Deriving Architecture from Anathem — Collecting Quotes

Posted on 2015-10-03 by fp
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Within a recent article, I mentioned the Great Clock from a book titled Anathem in a description about winding the clock in a church’s bell tower. This might have struck you — the reader — as a small hint towards my fascination with this story. And, true enough, I have even been involved in a small circle of people gathering to discuss this book chapter by chapter. Of all the fascinating topics covered in the book, I chose the architecture as my special field.

My objective was to derive the structure and details of the Mynster that contains the main part of the [Great Clock]. As far as I know Neal Stephenson only provided describing text, and no imagery of the building. That is quite all right for an author if the description fits into the story, which in this case it does quite much. Nevertheless, I wanted to see whether the description is sufficient to actually build a model of the building.

At first I tried to gather all pieces of text that might contribute to a model. These comprise six pages of handwritten notes in my notebook. I added a few more pages using my lack of talent for drawing to draw scetches of the thing and then moved into another city, lost contact to the people with whom I shared that affection and somewhat stopped working on it. But that essentially is why I am creating notes.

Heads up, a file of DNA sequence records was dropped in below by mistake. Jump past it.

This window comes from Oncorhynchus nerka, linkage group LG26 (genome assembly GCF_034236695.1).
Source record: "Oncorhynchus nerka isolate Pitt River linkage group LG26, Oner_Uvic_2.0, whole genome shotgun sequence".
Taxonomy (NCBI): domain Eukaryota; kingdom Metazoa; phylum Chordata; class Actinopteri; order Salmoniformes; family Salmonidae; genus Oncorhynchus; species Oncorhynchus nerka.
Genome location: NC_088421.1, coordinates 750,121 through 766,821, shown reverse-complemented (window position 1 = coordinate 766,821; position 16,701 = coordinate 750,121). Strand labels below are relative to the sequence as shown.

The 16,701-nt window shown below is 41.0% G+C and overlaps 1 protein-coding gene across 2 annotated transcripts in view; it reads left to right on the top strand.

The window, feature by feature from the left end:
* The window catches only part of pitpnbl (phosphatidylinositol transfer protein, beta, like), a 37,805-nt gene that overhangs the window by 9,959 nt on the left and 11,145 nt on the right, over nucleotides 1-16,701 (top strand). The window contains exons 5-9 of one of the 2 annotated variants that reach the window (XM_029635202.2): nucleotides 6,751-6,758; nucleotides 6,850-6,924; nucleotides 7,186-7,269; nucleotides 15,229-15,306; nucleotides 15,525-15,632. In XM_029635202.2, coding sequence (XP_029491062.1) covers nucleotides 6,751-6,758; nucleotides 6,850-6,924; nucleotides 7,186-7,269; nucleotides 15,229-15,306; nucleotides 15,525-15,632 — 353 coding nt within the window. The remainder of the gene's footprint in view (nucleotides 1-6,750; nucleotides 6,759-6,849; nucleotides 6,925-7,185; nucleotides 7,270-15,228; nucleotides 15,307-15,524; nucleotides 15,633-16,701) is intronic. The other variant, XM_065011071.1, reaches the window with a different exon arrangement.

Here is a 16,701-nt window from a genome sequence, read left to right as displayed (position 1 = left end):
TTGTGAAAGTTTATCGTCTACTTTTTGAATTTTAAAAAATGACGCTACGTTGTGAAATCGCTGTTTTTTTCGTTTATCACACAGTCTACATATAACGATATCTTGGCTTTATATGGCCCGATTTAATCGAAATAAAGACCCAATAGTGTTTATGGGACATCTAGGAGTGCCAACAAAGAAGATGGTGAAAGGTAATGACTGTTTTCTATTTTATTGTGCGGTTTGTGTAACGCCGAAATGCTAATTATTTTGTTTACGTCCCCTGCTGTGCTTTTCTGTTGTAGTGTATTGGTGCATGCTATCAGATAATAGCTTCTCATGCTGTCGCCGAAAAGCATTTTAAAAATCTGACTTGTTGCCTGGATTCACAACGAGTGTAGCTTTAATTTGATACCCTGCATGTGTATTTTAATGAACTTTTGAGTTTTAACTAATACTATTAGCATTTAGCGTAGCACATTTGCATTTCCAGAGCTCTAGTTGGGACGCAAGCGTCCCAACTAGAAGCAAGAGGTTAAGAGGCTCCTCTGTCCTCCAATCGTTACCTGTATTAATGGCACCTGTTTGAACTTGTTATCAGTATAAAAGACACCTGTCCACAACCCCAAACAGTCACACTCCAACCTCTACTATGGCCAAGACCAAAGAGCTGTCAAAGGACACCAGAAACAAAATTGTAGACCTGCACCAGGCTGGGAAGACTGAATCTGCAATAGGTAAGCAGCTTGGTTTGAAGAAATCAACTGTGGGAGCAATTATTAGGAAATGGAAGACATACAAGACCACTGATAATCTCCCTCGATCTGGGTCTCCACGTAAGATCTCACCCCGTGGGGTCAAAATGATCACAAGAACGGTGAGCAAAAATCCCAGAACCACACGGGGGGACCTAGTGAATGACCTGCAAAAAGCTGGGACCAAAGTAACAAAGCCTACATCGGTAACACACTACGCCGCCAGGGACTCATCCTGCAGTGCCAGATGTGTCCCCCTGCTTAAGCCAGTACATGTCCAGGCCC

As my fascination for the avout lifestyle and the Consent of Saunt Edhar seems to be alive until today, I think it is time to publish the few things I have. Here they are: text passages from Anathem 1st edition, hardcover, published by Harper Collins.

The following is the awfully long list. I strove for completeness, but obviously cannot guarantee it. I will come back to this topic later on and provide a few conclusions derived from the excerpts and — of course — my scetches of the building.

Quotes on the Architecture of the Great Clock


In Chapter 3 Fraa Erasmas has the “opportunity” to “visit” the Praesidium having “earned” a few chapters in The Book. He is restricted to a single cell but secretly leaves his cell at one time, which provides us with a better description of the whole building.